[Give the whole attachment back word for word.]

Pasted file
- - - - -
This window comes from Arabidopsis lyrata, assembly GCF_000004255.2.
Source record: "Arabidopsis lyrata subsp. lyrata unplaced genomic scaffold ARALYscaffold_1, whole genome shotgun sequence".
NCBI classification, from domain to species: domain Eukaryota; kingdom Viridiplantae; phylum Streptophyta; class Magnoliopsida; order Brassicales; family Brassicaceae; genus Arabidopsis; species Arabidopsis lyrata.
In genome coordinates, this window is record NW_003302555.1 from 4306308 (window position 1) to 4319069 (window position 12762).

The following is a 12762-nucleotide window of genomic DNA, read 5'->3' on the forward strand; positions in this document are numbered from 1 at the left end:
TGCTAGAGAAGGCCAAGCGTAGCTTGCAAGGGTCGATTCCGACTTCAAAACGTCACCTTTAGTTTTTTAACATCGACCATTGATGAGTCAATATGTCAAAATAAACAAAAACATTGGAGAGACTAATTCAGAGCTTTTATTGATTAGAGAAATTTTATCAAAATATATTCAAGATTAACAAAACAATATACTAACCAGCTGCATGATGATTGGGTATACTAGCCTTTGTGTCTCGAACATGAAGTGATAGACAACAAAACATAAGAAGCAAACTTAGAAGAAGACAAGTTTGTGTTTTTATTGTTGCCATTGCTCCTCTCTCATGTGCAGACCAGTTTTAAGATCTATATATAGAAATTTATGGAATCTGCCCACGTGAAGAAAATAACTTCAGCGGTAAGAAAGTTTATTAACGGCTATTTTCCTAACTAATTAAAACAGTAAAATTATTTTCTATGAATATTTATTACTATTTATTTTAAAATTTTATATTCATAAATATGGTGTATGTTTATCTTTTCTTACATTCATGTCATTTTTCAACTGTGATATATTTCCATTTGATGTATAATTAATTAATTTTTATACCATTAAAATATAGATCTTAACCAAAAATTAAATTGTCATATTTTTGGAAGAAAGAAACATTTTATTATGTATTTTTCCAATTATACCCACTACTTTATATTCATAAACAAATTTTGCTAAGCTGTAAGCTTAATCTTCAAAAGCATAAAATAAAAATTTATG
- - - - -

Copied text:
This window comes from Arabidopsis lyrata, assembly GCF_000004255.2.
Source record: "Arabidopsis lyrata subsp. lyrata unplaced genomic scaffold ARALYscaffold_1, whole genome shotgun sequence".
NCBI classification, from domain to species: domain Eukaryota; kingdom Viridiplantae; phylum Streptophyta; class Magnoliopsida; order Brassicales; family Brassicaceae; genus Arabidopsis; species Arabidopsis lyrata.
In genome coordinates, this window is record NW_003302555.1 from 4306308 (window position 1) to 4319069 (window position 12762).

The following is a 12762-nucleotide window of genomic DNA, read 5'->3' on the forward strand; positions in this document are numbered from 1 at the left end:
TGCTAGAGAAGGCCAAGCGTAGCTTGCAAGGGTCGATTCCGACTTCAAAACGTCACCTTTAGTTTTTTAACATCGACCATTGATGAGTCAATATGTCAAAATAAACAAAAACATTGGAGAGACTAATTCAGAGCTTTTATTGATTAGAGAAATTTTATCAAAATATATTCAAGATTAACAAAACAATATACTAACCAGCTGCATGATGATTGGGTATACTAGCCTTTGTGTCTCGAACATGAAGTGATAGACAACAAAACATAAGAAGCAAACTTAGAAGAAGACAAGTTTGTGTTTTTATTGTTGCCATTGCTCCTCTCTCATGTGCAGACCAGTTTTAAGATCTATATATAGAAATTTATGGAATCTGCCCACGTGAAGAAAATAACTTCAGCGGTAAGAAAGTTTATTAACGGCTATTTTCCTAACTAATTAAAACAGTAAAATTATTTTCTATGAATATTTATTACTATTTATTTTAAAATTTTATATTCATAAATATGGTGTATGTTTATCTTTTCTTACATTCATGTCATTTTTCAACTGTGATATATTTCCATTTGATGTATAATTAATTAATTTTTATACCATTAAAATATAGATCTTAACCAAAAATTAAATTGTCATATTTTTGGAAGAAAGAAACATTTTATTATGTATTTTTCCAATTATACCCACTACTTTATATTCATAAACAAATTTTGCTAAGCTGTAAGCTTAATCTTCAAAAGCATAAAATAAAAATTTATG